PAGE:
To me, the fastest way out is all about three things: product, product, product — do you have the right products coming to market?  Or, if not, how can you get your product development flywheel moving so the right products hit the market as quickly as possible?  But, what are the attributes of the “right product”?

I think there are two components of the right product: the top line component and the bottom line component.  The top line component (which drives top line growth) is all about function and features.  More function equals increased sales through market share and price.  The bottom line component (bottom line growth) is all about cost.  Pretty basic.  But, if your resources are limited (like most of us) and can improve only one, which should you improve?

Bottom line cost reduction is not glamorous, but the balance sheet improvment is surprisingly good.  Let me give an example.  Product A is an existing product that sells for $1000 and it costs you $800 to produce, providing $200 profit per unit.  You spend your product development resources on a bottom line effort and reduce product cost by 20%.  Still selling for $1000 but with a cost of $640 (0.8 * $800), profit dollars increase by 80% ($360 vs. $200).  Not bad especially since sales have not increased.

Top line growth has a strong emotional component which energizes people, and the upside potential is huge.  Here is an example using the same product as above.  Product A still sells for $1000, costs you $800, and you make $200 per unit.  You spend your product development resources on a top line project to add better functionality and more features.  Because you don’t have time to address the bottom line component, your costs go up 10% (to $880).  But, you do get the function and features you wanted, and the market can support a 10% price increase to $1100.  Profit per unit is up 10% t0 $220 ($1100 – $880).  Your engineering really came through and the market likes your new product and sales increase by 20%.  With all that, profit dollars increase by 32% ($220*1.2 = $264 vs. $200).

Clearly the examples are contrived to illustrate a point: bottom line cost reduction is powerful and so are top line sales growth and price increase.  And the best answer is not to choose between top line and bottom line components.  It makes a lot of sense to do a little of both, because it’s the fastest way out of the soup.

Can CEOs meaningfully guide technology work?

Leading, shaping, and guiding technology work is hard, even for technologists who spend all day doing it.  So, it seems the all-too-busy CEOs don’t stand a chance at effectively shaping their companies’ technical work.  And it’s not just the non-technologist CEOs who have a problem; the technologist CEOs also have a problem, as they don’t have sufficient time to dig deeply into the details or stay current on the state-of-the-art.  So, as a CEO, technologist or not, it is difficult to meaningfully lead, shape, and guide technical work.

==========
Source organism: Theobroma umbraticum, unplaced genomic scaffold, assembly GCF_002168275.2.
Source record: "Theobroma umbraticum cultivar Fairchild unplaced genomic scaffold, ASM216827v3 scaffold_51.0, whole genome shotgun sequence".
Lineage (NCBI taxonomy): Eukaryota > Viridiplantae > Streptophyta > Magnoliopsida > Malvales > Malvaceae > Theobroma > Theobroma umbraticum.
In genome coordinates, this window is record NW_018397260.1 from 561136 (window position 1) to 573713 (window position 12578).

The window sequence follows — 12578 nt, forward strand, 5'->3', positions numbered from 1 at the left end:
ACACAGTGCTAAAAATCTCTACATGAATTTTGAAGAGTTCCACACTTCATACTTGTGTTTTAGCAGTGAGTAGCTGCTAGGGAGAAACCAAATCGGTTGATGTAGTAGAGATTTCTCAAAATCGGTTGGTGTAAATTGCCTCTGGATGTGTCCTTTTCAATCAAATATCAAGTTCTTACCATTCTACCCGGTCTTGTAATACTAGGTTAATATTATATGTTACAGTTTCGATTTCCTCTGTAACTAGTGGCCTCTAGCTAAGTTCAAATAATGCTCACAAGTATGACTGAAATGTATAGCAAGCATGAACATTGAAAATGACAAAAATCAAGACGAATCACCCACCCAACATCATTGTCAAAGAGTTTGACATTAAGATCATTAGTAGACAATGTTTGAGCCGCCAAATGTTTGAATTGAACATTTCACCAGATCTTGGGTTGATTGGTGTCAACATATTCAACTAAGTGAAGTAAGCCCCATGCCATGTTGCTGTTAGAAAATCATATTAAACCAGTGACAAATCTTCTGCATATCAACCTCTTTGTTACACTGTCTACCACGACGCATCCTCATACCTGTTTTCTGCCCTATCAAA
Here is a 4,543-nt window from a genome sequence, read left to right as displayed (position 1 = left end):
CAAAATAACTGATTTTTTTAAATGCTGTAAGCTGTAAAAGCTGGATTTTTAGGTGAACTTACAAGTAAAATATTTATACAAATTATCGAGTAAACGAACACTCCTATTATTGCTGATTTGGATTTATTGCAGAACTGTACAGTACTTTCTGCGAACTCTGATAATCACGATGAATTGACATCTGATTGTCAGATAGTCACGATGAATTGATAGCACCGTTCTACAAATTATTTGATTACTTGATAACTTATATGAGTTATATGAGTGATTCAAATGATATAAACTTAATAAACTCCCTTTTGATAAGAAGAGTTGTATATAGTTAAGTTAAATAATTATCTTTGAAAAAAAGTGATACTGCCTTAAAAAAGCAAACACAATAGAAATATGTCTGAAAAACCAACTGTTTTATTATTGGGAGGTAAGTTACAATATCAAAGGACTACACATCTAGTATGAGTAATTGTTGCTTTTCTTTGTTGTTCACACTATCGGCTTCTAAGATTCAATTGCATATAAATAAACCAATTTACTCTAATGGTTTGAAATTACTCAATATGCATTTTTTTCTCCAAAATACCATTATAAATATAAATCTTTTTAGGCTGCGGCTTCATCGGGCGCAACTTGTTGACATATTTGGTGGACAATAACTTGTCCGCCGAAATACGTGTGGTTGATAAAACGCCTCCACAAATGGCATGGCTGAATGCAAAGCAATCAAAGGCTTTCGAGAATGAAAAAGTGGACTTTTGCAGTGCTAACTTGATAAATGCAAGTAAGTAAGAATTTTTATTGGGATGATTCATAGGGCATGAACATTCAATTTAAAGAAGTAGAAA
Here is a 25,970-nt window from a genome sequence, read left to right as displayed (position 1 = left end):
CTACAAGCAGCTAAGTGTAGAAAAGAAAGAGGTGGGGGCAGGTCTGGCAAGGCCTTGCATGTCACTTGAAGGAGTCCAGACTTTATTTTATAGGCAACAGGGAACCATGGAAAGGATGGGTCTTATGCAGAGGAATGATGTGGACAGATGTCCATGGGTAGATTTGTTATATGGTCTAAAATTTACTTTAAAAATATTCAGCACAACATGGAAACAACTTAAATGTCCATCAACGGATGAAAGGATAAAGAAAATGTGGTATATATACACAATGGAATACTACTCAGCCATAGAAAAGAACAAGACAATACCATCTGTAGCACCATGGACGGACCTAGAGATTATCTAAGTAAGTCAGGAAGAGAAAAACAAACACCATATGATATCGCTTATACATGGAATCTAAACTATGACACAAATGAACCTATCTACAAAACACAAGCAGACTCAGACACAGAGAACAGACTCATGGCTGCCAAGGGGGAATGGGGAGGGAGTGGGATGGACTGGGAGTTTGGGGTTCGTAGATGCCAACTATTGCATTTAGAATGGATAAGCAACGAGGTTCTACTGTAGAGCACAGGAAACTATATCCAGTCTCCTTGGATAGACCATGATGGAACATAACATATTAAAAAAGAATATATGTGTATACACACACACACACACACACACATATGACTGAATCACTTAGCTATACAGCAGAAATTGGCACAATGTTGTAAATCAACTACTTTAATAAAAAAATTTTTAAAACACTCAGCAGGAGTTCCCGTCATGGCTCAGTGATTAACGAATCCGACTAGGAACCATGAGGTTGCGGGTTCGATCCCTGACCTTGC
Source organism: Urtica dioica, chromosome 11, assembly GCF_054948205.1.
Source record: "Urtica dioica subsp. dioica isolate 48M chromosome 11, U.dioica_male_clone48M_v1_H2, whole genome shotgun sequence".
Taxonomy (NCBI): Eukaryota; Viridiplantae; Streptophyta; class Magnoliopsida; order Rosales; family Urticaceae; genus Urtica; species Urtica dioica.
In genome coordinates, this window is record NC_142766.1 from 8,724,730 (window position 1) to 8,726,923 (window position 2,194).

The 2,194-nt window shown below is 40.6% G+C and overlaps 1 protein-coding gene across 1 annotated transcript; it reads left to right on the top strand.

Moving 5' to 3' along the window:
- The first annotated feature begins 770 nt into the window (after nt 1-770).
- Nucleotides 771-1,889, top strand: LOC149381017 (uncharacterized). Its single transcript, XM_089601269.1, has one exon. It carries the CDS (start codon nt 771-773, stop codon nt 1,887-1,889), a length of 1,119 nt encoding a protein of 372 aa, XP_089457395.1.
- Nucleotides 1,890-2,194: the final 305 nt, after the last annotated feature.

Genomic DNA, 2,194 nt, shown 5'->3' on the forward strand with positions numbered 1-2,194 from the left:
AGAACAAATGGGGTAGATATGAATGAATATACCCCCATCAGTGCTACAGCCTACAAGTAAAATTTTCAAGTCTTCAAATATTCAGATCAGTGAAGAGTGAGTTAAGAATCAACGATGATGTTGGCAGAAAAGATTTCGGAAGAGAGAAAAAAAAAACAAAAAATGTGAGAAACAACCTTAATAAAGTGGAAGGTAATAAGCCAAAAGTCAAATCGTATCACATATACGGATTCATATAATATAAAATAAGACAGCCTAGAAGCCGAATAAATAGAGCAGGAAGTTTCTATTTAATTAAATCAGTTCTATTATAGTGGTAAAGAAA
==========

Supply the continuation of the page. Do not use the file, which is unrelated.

So why is this technology stuff so hard to shape and guide?  Well, here are a few reasons: technologies have their own set of arcane languages, each with many dialects (and no dictionary); they have their own technology-centric acronyms that technologists mix and match as they see fit; and they are full of long-forgotten formulae.  And these formulae are composed of strange math shapes and symbols.  And, as if to elevate confusion to stratospheric levels, the math symbols are Greek letters.  So, literally, this technology stuff is written in Greek.  So what’s an all-too-busy CEO to do?  Read the rest of this entry »

Assess Design Alternatives With Axiomatic Design

Al Hamilton, of Axiomatic Design Solutions, wrote a good article on how Axiomatic Design can be used to evaluate multiple design alternatives.

Here is an excerpt from the article:

 

Four Design Spaces of Axiomatic Design

Axiomatic design breaks the design process into four domains, shown in Figure 1.  The customer domain can be thought of as the voice of the customer (VOC).

  1. The functional domain is initially populated by mapping the VOC into independent measurable functions. High-level functions are driven by the customer; lower-level functions are driven by design choices. Every function must be measurable.
  2. The physical domain is the domain of physics, chemistry, math and algorithms.
  3. The process domain is where the specifics of how the design parameters identified in the physical domain will be implemented.

Dr. Mike Shipulski, director of engineering at Hypertherm, a manufacturer of plasma cutting systems, has made extensive use of axiomatic design. Shipulski observes, “By first defining the functions we are to achieve, we align our problem solving on the right areas and broaden possible design opportunities. With axiomatic design, we have a framework for avoiding problems that are often detected only during system-level testing.”

Mike Shipulski Mike Shipulski